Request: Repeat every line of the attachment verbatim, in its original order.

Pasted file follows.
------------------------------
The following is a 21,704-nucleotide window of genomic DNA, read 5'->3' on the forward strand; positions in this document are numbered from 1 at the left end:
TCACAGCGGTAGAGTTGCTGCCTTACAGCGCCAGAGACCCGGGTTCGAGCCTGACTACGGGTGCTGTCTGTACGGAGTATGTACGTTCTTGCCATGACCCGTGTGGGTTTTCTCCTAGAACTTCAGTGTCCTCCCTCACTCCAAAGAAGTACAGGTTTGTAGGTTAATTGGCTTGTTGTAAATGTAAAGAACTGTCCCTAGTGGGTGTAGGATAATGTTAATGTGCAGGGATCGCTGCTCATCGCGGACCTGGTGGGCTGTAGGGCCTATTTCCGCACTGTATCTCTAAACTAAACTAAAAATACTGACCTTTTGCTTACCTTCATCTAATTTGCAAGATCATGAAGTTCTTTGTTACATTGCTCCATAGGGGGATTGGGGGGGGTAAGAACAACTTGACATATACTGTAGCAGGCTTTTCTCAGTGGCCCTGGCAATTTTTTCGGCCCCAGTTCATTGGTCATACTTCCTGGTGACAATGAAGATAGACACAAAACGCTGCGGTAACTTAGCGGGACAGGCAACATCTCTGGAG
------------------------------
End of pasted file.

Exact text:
The following is a 21,704-nucleotide window of genomic DNA, read 5'->3' on the forward strand; positions in this document are numbered from 1 at the left end:
TCACAGCGGTAGAGTTGCTGCCTTACAGCGCCAGAGACCCGGGTTCGAGCCTGACTACGGGTGCTGTCTGTACGGAGTATGTACGTTCTTGCCATGACCCGTGTGGGTTTTCTCCTAGAACTTCAGTGTCCTCCCTCACTCCAAAGAAGTACAGGTTTGTAGGTTAATTGGCTTGTTGTAAATGTAAAGAACTGTCCCTAGTGGGTGTAGGATAATGTTAATGTGCAGGGATCGCTGCTCATCGCGGACCTGGTGGGCTGTAGGGCCTATTTCCGCACTGTATCTCTAAACTAAACTAAAAATACTGACCTTTTGCTTACCTTCATCTAATTTGCAAGATCATGAAGTTCTTTGTTACATTGCTCCATAGGGGGATTGGGGGGGGTAAGAACAACTTGACATATACTGTAGCAGGCTTTTCTCAGTGGCCCTGGCAATTTTTTCGGCCCCAGTTCATTGGTCATACTTCCTGGTGACAATGAAGATAGACACAAAACGCTGCGGTAACTTAGCGGGACAGGCAACATCTCTGGAG